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Drought is a reoccurring phenomenon with widespread economic, social, and environmental impacts. Unlike other disasters, a drought cannot be easily detected. In addition, droughts are widespread and develop slowly over time making it difficult to detect its onset and monitor its severity and impacts. To assist in monitoring the severity and spatial extent of droughts, drought managers frequently use indicators and triggers. Drought indicators are meteorological or hydrological variables or indices that quantify or describe the level of drought severity. A drought trigger is a value of an indicator that initiates management and response actions. Despite the clear importance of drought indicators and triggers, they are not well understood and are often arbitrarily chosen. This is evidenced by the fact that many states in different climate regimes use the same indicators and triggers. Furthermore, stakeholders from across the country identified the need for a better understanding of drought triggers and indicators as a research priority.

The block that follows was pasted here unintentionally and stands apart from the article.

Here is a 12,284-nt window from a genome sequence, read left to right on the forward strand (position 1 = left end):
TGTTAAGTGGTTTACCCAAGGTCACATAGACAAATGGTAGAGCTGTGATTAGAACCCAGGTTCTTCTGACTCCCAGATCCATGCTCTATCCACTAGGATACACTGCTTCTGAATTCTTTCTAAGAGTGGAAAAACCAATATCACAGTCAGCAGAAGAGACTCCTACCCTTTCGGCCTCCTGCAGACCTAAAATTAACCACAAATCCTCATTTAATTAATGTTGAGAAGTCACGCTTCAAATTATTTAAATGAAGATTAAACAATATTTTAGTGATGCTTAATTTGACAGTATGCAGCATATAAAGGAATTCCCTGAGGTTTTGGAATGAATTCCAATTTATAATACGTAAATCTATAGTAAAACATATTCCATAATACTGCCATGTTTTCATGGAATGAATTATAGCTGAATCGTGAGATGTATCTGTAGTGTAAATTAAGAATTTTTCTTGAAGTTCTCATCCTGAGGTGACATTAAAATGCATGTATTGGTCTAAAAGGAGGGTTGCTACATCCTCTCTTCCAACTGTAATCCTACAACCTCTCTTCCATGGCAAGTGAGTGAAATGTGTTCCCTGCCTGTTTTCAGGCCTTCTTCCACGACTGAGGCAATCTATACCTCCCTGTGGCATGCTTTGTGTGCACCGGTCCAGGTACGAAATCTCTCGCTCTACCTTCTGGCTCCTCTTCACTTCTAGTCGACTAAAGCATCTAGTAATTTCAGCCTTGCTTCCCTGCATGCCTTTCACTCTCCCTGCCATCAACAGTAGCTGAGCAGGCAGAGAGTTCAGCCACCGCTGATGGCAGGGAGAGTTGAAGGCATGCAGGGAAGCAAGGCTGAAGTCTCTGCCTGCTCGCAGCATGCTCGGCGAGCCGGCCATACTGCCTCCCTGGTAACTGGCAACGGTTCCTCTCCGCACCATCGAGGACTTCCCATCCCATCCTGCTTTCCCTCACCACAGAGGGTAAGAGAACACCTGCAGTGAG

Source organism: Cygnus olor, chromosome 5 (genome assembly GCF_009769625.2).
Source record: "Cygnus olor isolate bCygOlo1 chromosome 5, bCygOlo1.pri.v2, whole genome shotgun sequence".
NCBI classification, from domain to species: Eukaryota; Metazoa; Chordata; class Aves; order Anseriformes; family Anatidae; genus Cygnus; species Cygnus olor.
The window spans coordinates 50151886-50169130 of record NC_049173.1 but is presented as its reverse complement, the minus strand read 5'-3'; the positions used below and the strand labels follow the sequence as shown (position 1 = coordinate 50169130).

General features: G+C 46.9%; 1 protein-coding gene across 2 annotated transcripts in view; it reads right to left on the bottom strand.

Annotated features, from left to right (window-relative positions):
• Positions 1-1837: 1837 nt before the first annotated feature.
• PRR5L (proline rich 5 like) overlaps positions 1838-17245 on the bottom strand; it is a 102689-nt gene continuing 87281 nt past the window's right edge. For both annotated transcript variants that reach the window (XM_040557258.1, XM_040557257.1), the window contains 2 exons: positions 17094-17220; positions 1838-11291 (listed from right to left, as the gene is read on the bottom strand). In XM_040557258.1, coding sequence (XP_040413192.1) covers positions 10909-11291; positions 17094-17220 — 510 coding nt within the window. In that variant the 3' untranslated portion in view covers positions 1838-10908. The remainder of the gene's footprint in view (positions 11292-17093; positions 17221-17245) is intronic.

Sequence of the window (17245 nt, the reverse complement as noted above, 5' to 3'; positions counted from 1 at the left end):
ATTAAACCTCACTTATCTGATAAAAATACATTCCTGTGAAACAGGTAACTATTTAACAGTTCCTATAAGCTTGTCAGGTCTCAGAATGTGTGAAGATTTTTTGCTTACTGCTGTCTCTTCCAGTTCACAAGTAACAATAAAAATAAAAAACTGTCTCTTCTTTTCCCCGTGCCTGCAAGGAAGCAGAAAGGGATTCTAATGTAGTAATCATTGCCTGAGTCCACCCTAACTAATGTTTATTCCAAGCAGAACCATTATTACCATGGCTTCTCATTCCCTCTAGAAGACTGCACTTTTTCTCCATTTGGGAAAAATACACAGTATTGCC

The purpose of this research is to indentify spatial patterns of drought indicators and triggers. This was accomplished by identifying the types and numbers of indicators and triggers used in all currently available state drought plans. Each state’s indicators and triggers were then organized in a database and analyzed using ArcGIS software to identify the numbers of indicators and triggers used by each state as well as any spatial patterns. Results show that some patterns do exist and that the indicator or trigger used is not necessarily appropriate for the geographic location in which it is being used. Additionally, wide variability exists among the number of indicators and triggers used by each state. This information may help drought managers coordinate the use of critical indicators and triggers at the regional or basin level.
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